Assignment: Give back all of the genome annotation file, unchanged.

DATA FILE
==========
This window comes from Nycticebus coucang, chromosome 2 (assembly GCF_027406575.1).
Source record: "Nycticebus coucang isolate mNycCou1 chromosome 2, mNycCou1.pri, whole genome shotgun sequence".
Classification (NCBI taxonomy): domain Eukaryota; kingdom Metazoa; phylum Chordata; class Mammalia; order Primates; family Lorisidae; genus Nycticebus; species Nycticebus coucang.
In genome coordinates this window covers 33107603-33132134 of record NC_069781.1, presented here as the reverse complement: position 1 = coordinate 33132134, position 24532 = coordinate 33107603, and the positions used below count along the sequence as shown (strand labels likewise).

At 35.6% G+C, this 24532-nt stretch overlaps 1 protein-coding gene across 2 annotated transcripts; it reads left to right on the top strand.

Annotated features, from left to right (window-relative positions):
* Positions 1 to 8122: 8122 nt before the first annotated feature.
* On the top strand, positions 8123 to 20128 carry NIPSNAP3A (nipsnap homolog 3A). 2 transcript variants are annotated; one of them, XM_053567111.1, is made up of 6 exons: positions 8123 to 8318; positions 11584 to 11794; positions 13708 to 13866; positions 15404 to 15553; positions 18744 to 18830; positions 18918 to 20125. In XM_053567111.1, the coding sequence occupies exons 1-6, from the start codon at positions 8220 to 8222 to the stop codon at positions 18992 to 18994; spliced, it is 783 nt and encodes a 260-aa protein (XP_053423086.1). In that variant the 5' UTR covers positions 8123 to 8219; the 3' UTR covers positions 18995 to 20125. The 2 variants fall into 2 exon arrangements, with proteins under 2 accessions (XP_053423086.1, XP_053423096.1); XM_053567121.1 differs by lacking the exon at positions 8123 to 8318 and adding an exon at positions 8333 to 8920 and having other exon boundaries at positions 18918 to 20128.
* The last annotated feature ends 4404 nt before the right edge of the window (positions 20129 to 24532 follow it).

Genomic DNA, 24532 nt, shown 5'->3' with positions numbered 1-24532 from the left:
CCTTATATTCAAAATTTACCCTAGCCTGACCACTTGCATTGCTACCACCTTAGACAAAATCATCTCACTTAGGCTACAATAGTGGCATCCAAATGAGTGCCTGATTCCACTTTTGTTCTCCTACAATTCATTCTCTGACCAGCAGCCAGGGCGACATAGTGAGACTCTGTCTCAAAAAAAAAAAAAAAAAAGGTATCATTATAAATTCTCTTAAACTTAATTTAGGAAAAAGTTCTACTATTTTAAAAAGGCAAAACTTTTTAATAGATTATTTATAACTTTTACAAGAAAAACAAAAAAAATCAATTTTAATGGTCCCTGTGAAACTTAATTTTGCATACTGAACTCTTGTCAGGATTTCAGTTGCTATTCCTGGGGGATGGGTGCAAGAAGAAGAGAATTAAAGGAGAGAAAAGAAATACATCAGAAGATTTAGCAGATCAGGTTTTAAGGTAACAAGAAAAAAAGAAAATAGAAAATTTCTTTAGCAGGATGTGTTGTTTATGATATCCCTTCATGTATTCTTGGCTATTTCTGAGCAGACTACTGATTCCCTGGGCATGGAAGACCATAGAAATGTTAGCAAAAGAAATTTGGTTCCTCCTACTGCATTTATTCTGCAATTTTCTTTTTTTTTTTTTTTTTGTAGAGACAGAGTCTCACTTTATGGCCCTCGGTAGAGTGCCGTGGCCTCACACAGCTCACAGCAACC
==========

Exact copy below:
This window comes from Nycticebus coucang, chromosome 2 (assembly GCF_027406575.1).
Source record: "Nycticebus coucang isolate mNycCou1 chromosome 2, mNycCou1.pri, whole genome shotgun sequence".
Classification (NCBI taxonomy): domain Eukaryota; kingdom Metazoa; phylum Chordata; class Mammalia; order Primates; family Lorisidae; genus Nycticebus; species Nycticebus coucang.
In genome coordinates this window covers 33107603-33132134 of record NC_069781.1, presented here as the reverse complement: position 1 = coordinate 33132134, position 24532 = coordinate 33107603, and the positions used below count along the sequence as shown (strand labels likewise).

At 35.6% G+C, this 24532-nt stretch overlaps 1 protein-coding gene across 2 annotated transcripts; it reads left to right on the top strand.

Annotated features, from left to right (window-relative positions):
* Positions 1 to 8122: 8122 nt before the first annotated feature.
* On the top strand, positions 8123 to 20128 carry NIPSNAP3A (nipsnap homolog 3A). 2 transcript variants are annotated; one of them, XM_053567111.1, is made up of 6 exons: positions 8123 to 8318; positions 11584 to 11794; positions 13708 to 13866; positions 15404 to 15553; positions 18744 to 18830; positions 18918 to 20125. In XM_053567111.1, the coding sequence occupies exons 1-6, from the start codon at positions 8220 to 8222 to the stop codon at positions 18992 to 18994; spliced, it is 783 nt and encodes a 260-aa protein (XP_053423086.1). In that variant the 5' UTR covers positions 8123 to 8219; the 3' UTR covers positions 18995 to 20125. The 2 variants fall into 2 exon arrangements, with proteins under 2 accessions (XP_053423086.1, XP_053423096.1); XM_053567121.1 differs by lacking the exon at positions 8123 to 8318 and adding an exon at positions 8333 to 8920 and having other exon boundaries at positions 18918 to 20128.
* The last annotated feature ends 4404 nt before the right edge of the window (positions 20129 to 24532 follow it).

Genomic DNA, 24532 nt, shown 5'->3' with positions numbered 1-24532 from the left:
CCTTATATTCAAAATTTACCCTAGCCTGACCACTTGCATTGCTACCACCTTAGACAAAATCATCTCACTTAGGCTACAATAGTGGCATCCAAATGAGTGCCTGATTCCACTTTTGTTCTCCTACAATTCATTCTCTGACCAGCAGCCAGGGCGACATAGTGAGACTCTGTCTCAAAAAAAAAAAAAAAAAAGGTATCATTATAAATTCTCTTAAACTTAATTTAGGAAAAAGTTCTACTATTTTAAAAAGGCAAAACTTTTTAATAGATTATTTATAACTTTTACAAGAAAAACAAAAAAAATCAATTTTAATGGTCCCTGTGAAACTTAATTTTGCATACTGAACTCTTGTCAGGATTTCAGTTGCTATTCCTGGGGGATGGGTGCAAGAAGAAGAGAATTAAAGGAGAGAAAAGAAATACATCAGAAGATTTAGCAGATCAGGTTTTAAGGTAACAAGAAAAAAAGAAAATAGAAAATTTCTTTAGCAGGATGTGTTGTTTATGATATCCCTTCATGTATTCTTGGCTATTTCTGAGCAGACTACTGATTCCCTGGGCATGGAAGACCATAGAAATGTTAGCAAAAGAAATTTGGTTCCTCCTACTGCATTTATTCTGCAATTTTCTTTTTTTTTTTTTTTTTGTAGAGACAGAGTCTCACTTTATGGCCCTCGGTAGAGTGCCGTGGCCTCACACAGCTCACAGCAACC